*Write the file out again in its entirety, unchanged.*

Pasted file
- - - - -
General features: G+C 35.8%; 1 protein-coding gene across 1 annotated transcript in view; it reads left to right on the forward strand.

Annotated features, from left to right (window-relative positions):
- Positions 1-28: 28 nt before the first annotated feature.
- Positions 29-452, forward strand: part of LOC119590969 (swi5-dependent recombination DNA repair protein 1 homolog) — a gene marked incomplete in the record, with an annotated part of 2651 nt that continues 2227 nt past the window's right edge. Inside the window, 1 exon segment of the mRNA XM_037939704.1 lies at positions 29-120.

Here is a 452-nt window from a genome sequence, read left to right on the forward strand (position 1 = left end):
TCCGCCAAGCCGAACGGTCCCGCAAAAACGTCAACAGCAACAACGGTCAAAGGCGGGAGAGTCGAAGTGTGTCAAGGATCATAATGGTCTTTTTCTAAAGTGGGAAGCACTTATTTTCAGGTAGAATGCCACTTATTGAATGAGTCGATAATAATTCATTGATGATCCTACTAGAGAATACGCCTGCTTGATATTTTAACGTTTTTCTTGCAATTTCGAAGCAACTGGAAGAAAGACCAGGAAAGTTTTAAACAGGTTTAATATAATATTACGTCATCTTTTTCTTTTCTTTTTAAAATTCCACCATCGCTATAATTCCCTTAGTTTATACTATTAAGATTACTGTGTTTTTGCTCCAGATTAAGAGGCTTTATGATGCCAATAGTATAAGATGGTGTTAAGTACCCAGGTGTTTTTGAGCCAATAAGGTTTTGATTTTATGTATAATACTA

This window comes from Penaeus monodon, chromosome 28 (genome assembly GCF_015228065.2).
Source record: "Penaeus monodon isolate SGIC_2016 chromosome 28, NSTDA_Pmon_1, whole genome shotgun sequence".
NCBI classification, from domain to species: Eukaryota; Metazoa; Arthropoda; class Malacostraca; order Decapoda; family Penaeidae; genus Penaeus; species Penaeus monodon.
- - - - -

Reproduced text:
General features: G+C 35.8%; 1 protein-coding gene across 1 annotated transcript in view; it reads left to right on the forward strand.

Annotated features, from left to right (window-relative positions):
- Positions 1-28: 28 nt before the first annotated feature.
- Positions 29-452, forward strand: part of LOC119590969 (swi5-dependent recombination DNA repair protein 1 homolog) — a gene marked incomplete in the record, with an annotated part of 2651 nt that continues 2227 nt past the window's right edge. Inside the window, 1 exon segment of the mRNA XM_037939704.1 lies at positions 29-120.

Here is a 452-nt window from a genome sequence, read left to right on the forward strand (position 1 = left end):
TCCGCCAAGCCGAACGGTCCCGCAAAAACGTCAACAGCAACAACGGTCAAAGGCGGGAGAGTCGAAGTGTGTCAAGGATCATAATGGTCTTTTTCTAAAGTGGGAAGCACTTATTTTCAGGTAGAATGCCACTTATTGAATGAGTCGATAATAATTCATTGATGATCCTACTAGAGAATACGCCTGCTTGATATTTTAACGTTTTTCTTGCAATTTCGAAGCAACTGGAAGAAAGACCAGGAAAGTTTTAAACAGGTTTAATATAATATTACGTCATCTTTTTCTTTTCTTTTTAAAATTCCACCATCGCTATAATTCCCTTAGTTTATACTATTAAGATTACTGTGTTTTTGCTCCAGATTAAGAGGCTTTATGATGCCAATAGTATAAGATGGTGTTAAGTACCCAGGTGTTTTTGAGCCAATAAGGTTTTGATTTTATGTATAATACTA

This window comes from Penaeus monodon, chromosome 28 (genome assembly GCF_015228065.2).
Source record: "Penaeus monodon isolate SGIC_2016 chromosome 28, NSTDA_Pmon_1, whole genome shotgun sequence".
NCBI classification, from domain to species: Eukaryota; Metazoa; Arthropoda; class Malacostraca; order Decapoda; family Penaeidae; genus Penaeus; species Penaeus monodon.